Today, a client who I built a video-on-demand server farm for said that we need to call our “video” service something else because every time he talks about it in meeting full of old school faculty and administrators, they keep thinking he is talking about VHS tapes, despite the whole context of his presentation being about education over the internet. There isn’t much I can do about this of course, but I told him I’d dust off my Roget’s Thesaurus.
Billy Collins wrote a poem about this odd sort of reference book.
It could be the name of a prehistoric beast
that roamed the Paleozoic earth, rising up
on its hind legs to show off its large vocabulary,
or some lover in a myth who is metamorphosed into a book.
It means treasury, but it is just a place
where words congregate with their relatives,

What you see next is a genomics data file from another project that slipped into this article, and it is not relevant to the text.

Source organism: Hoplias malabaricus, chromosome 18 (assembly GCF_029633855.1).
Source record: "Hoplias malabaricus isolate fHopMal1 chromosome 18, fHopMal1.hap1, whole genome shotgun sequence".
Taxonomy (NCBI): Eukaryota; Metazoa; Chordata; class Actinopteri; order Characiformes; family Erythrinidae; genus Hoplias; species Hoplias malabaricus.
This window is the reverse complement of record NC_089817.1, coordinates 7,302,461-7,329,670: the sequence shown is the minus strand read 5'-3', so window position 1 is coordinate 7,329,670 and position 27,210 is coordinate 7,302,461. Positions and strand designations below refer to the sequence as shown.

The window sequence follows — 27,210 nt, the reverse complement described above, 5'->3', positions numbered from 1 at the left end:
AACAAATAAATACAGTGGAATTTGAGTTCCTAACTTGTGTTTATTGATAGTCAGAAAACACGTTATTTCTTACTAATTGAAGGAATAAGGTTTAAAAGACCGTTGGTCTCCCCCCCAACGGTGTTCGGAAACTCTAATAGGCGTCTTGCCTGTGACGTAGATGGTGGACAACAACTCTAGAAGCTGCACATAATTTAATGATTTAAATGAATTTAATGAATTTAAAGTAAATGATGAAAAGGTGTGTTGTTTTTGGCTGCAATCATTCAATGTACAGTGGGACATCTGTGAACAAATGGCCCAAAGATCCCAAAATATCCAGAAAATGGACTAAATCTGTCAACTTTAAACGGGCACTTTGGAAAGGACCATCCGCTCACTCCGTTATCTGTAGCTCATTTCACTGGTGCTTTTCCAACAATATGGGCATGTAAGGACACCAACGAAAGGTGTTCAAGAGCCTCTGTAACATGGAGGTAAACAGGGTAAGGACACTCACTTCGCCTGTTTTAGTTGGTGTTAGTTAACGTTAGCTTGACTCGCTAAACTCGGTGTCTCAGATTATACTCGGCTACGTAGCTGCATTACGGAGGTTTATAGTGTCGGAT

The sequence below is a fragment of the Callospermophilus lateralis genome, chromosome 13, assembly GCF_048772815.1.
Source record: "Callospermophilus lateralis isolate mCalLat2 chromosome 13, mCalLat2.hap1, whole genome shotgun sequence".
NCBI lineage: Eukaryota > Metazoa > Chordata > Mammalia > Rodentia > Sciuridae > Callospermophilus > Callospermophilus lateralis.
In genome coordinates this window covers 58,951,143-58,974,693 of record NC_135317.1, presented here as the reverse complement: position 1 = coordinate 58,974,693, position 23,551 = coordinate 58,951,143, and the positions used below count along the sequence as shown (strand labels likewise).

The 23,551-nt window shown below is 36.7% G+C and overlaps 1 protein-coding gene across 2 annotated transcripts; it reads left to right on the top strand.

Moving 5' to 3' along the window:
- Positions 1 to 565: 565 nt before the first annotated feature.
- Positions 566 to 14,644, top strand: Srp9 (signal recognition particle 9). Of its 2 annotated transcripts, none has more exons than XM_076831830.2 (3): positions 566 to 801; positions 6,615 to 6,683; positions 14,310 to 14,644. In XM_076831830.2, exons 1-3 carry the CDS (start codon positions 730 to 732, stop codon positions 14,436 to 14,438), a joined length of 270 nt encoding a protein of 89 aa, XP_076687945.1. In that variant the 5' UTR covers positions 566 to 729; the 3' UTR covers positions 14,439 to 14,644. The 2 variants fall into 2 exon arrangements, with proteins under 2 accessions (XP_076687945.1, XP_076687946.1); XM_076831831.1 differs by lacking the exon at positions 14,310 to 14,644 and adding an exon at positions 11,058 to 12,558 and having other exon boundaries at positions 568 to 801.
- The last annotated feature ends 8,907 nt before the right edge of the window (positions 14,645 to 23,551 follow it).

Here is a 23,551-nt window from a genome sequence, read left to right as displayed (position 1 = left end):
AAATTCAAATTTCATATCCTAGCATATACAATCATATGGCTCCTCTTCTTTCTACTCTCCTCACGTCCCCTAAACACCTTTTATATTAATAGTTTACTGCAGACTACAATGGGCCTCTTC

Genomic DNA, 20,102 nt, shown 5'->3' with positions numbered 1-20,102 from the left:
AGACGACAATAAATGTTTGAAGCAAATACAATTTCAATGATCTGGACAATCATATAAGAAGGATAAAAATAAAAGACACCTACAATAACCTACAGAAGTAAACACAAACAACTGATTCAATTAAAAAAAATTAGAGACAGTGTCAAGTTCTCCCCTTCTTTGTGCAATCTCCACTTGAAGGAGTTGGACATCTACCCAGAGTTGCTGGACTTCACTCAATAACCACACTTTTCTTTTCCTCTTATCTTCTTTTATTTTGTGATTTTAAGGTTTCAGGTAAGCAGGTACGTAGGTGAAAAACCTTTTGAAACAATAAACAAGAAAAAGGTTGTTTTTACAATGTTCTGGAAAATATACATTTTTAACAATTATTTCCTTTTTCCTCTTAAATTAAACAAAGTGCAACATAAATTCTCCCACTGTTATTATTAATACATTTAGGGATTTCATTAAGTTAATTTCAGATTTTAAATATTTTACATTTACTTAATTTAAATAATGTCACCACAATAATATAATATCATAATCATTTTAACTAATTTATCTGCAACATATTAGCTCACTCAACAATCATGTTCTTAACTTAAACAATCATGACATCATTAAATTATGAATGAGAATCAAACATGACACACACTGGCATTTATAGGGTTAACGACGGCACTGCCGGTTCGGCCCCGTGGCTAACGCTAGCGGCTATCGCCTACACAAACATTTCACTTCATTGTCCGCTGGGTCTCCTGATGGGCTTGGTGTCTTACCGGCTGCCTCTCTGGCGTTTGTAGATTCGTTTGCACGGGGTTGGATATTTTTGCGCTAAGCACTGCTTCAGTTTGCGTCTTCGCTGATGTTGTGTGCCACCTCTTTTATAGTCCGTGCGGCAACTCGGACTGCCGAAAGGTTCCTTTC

a big park where hundred of family reunions
are always being held,
house, home abode, dwelling, lodgings, and digs
all sharing the same picnic basket and thermos;
hairy, hirsute, woolly, furry, fleecy, and shaggy
all running a sack race or throwing horseshoes,
inert, static, motionless, fixed, and immobile
standing and kneeling in rows for a group photograph.
Here father is next to sire and brother close
to sibling, separated only by find shades of meaning.
And every group has its odd cousin, the one
who traveled the farthest to be here:
asterognosis, polydipsia, or some eleven
syllable, unpronounceable substitute for the word tool.
Even their own relatives have to squint at their name tags.
I can see my own copy up on a high shelf.
I rarely open it, because I know there is no
such thing as a synonym and because I get nervous
around people who always assemble wit their own kind,
forming clubs and nailing signs to closed front doors
while others huddle alone in the dark streets.
I would rather see words out on their own, away
from their families and the warehouse of Roget,
wandering the world where they sometimes fall
in love with a completely different word.
Surely, you have seen pairs of them standing forever
next to each other on the same line inside a poem,
a small chapel where weddings like these,
between perfect strangers, can take place.